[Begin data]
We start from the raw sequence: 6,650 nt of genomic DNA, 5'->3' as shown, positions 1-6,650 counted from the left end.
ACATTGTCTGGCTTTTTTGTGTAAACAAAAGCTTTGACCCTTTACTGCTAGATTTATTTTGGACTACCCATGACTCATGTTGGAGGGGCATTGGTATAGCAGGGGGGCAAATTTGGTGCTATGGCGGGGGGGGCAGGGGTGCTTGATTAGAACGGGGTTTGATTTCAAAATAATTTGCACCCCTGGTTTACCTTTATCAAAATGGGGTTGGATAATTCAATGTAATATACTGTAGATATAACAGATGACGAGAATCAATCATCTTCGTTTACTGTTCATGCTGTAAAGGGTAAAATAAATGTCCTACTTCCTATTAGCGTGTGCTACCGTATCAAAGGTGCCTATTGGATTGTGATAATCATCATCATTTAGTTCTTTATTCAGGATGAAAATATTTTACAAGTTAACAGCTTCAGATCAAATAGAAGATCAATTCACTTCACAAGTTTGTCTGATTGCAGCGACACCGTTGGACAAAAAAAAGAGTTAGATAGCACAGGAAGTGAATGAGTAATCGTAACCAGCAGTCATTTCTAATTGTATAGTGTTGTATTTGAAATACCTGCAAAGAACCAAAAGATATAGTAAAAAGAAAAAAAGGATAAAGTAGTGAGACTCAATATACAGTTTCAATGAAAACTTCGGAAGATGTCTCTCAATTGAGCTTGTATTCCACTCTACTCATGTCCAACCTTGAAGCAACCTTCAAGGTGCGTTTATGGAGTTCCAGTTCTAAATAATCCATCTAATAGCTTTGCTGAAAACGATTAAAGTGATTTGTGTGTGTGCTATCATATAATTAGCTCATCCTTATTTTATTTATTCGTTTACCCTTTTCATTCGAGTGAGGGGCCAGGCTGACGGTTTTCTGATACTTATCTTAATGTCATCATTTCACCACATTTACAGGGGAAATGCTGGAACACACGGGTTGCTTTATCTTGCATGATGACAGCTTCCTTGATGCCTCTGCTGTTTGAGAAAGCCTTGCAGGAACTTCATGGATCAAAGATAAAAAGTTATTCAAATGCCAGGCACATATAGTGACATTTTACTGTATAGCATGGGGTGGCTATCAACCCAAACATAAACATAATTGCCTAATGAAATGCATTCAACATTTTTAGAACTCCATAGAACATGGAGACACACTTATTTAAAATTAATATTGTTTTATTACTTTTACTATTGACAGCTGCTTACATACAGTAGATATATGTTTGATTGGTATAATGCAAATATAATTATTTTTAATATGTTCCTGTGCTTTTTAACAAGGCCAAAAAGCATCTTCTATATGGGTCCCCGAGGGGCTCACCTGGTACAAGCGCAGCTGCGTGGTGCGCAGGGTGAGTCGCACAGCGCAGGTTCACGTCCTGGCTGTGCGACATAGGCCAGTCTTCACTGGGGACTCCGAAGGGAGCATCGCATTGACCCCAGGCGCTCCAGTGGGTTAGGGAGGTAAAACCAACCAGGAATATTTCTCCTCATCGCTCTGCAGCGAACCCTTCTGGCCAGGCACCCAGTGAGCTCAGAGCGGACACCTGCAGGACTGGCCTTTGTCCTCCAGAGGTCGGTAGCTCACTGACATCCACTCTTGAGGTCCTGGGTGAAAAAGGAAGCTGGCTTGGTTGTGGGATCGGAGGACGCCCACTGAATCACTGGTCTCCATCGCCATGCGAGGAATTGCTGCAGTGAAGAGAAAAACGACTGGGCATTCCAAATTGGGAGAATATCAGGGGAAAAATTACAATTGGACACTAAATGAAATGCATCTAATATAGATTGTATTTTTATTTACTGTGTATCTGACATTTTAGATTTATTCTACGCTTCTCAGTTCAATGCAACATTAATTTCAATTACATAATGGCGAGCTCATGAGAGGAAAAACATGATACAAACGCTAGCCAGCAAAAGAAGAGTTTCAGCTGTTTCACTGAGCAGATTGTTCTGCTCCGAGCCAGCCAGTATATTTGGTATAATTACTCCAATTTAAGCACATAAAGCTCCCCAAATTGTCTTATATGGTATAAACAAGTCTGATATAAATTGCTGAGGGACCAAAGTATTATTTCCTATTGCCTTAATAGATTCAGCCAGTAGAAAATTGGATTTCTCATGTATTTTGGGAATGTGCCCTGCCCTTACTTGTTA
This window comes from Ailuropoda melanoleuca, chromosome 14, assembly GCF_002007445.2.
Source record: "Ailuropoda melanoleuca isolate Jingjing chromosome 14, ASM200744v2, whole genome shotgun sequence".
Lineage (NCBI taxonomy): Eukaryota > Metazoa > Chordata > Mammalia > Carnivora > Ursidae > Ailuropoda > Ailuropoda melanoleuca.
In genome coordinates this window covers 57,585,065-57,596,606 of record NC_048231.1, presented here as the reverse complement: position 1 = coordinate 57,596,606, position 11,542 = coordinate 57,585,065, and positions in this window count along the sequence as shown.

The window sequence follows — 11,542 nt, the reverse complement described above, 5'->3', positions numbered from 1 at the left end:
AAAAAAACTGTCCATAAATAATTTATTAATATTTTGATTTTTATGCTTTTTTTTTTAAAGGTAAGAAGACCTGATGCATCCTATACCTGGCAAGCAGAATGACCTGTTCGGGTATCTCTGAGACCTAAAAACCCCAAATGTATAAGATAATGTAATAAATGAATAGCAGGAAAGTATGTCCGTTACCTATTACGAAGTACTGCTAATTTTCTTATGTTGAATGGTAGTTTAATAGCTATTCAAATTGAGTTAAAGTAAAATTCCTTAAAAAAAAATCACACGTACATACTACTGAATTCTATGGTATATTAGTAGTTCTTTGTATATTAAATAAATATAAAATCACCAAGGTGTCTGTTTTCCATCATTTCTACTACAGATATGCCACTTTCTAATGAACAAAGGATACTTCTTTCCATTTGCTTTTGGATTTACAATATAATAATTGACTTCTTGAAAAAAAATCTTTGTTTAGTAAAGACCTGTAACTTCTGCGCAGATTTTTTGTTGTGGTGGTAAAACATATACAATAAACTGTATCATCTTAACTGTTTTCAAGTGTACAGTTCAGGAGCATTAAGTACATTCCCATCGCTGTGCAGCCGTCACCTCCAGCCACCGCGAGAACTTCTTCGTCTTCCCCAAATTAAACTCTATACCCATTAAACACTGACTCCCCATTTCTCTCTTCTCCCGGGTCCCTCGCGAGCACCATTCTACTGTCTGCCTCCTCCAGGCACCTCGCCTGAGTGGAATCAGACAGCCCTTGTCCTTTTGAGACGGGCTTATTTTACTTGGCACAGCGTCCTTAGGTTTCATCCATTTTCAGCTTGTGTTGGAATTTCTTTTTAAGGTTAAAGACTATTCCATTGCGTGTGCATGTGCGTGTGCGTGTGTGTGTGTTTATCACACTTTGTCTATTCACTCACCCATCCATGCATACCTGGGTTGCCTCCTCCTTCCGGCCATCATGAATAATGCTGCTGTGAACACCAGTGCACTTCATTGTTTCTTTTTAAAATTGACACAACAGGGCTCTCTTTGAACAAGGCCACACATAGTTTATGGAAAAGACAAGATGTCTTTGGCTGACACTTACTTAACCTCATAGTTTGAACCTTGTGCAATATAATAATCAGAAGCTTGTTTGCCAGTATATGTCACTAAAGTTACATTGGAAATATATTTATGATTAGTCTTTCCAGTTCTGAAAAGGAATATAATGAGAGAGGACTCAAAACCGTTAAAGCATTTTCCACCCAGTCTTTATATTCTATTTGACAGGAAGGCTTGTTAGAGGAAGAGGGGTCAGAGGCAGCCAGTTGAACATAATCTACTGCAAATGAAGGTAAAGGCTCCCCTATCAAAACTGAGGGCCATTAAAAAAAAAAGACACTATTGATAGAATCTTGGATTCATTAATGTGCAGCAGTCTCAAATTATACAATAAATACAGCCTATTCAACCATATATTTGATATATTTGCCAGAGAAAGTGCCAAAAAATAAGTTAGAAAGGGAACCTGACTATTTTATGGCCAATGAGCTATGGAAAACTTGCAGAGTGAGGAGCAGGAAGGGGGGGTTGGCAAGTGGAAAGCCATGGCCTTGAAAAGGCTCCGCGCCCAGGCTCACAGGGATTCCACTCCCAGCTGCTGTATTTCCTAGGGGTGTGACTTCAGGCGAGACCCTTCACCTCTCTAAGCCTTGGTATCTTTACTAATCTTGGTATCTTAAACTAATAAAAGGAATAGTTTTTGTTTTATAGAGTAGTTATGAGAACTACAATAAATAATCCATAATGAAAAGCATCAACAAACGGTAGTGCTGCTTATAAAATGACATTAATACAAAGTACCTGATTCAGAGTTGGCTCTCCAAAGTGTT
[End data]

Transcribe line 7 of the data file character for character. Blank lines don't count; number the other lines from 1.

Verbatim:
The window sequence follows — 11,542 nt, the reverse complement described above, 5'->3', positions numbered from 1 at the left end: